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Speaking of Mathematics

Brian Hayes

This column originally appeared in the March-April 1996 issue of American Scientist.

Computers, and networks of computers, have opened up a new channel of communication for people who are blind or visually impaired. Much information stored and transmitted in electronic form—including vast streams of text that flow over the Internet—can be made accessible to the visually impaired reader through a computer equipped with a nonvisual output device. This device commonly takes the form of a text-to-speech transducer that reads aloud the content of a display screen. Compared with other media such as tape-recorded books and Braille publications, computerized sources of information offer the important advantages of immediacy and independence: Visually disabled readers get the information as soon as anyone else does, and they can get at it without assistance.

Text-to-speech systems work reasonably well with plain, linear prose, like that found in most newspaper articles and electronic-mail messages. But what about the visually impaired student of mathematics or computer science or engineering, whose reading matter may well include more-challenging constructs? Take a look at this equation:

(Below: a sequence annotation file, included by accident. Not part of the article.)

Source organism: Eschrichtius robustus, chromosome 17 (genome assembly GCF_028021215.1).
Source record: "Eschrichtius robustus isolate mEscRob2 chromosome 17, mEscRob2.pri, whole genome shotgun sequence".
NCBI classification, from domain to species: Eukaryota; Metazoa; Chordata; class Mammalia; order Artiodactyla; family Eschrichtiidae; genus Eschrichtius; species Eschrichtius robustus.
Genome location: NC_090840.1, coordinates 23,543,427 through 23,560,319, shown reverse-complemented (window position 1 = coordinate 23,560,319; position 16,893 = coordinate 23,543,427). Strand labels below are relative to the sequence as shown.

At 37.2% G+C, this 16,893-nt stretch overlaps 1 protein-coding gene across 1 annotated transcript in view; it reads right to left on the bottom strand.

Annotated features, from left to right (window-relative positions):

Click to Enlarge Image

Now try to visualize it without seeing it. A text-to-speech system is likely to stumble badly when trying to read such an expression. For one thing, the usual left-to-right convention of English fails here; in some places within the equation the natural sequence is from top to bottom, and elsewhere from bottom to top. Furthermore, reading the symbols in any fixed sequence yields a phonetic string so long that you've forgotten the beginning by the time you reach the end.

The challenges of teaching a computer to read mathematics aloud are taken up in a thoughtful series of papers by T. V. Raman, and in a software system called AsTeR, which Raman developed while he was a doctoral candidate at Cornell University. AsTeR performs audio formatting and rendering of mathematical notation, and it allows the listener to browse actively through complex mathematical expressions and other forms of structured text. Systems like AsTeR are obviously important to the specific community that needs them most, but they have a wider significance as well. AsTeR illustrates some subtle principles about how best to encode and present information, principles of value to everyone.

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